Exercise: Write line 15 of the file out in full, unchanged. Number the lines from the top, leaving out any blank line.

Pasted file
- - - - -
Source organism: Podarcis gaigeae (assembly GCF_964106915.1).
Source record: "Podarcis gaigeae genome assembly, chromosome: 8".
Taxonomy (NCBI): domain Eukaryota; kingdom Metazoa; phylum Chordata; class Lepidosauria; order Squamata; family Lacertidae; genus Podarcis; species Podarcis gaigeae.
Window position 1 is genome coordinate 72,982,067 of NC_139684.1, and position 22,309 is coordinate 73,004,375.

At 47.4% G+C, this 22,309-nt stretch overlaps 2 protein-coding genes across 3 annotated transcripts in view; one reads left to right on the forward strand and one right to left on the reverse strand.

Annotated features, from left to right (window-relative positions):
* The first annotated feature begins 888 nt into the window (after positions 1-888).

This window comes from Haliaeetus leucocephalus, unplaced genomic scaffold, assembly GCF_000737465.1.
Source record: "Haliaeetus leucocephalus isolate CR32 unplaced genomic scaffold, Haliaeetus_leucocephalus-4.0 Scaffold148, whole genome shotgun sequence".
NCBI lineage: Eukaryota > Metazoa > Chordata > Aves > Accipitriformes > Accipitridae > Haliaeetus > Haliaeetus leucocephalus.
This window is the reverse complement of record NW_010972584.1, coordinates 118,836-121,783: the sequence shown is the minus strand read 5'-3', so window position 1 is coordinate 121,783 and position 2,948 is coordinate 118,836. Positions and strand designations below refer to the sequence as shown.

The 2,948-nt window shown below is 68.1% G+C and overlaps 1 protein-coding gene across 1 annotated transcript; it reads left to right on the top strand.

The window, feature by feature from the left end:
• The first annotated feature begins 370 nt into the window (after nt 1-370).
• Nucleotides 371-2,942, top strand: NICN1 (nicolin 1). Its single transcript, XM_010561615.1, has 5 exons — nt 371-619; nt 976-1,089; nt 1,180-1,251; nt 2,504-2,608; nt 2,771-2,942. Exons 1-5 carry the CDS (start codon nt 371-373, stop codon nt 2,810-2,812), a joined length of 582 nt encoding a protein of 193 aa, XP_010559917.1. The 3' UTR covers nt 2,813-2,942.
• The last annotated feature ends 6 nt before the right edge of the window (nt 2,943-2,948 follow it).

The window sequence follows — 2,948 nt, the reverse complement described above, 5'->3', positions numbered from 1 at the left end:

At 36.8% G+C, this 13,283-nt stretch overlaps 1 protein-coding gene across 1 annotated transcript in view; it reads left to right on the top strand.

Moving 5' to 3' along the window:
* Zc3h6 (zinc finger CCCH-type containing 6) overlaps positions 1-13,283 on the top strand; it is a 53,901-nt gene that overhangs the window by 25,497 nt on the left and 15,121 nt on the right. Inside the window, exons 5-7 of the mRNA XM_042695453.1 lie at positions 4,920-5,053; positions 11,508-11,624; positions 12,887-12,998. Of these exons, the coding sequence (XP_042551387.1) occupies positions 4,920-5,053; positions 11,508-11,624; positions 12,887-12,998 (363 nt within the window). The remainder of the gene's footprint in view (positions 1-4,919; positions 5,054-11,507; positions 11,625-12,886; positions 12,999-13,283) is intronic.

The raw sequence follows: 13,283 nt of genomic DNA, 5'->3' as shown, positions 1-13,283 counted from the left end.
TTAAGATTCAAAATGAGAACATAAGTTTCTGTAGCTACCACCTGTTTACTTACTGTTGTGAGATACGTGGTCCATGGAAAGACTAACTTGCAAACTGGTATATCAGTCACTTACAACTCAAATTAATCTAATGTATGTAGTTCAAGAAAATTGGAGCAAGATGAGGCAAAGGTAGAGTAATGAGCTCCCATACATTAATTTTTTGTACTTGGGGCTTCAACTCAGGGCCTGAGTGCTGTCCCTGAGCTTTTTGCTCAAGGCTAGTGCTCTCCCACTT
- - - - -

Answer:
• Nucleotides 371-2,942, top strand: NICN1 (nicolin 1). Its single transcript, XM_010561615.1, has 5 exons — nt 371-619; nt 976-1,089; nt 1,180-1,251; nt 2,504-2,608; nt 2,771-2,942. Exons 1-5 carry the CDS (start codon nt 371-373, stop codon nt 2,810-2,812), a joined length of 582 nt encoding a protein of 193 aa, XP_010559917.1. The 3' UTR covers nt 2,813-2,942.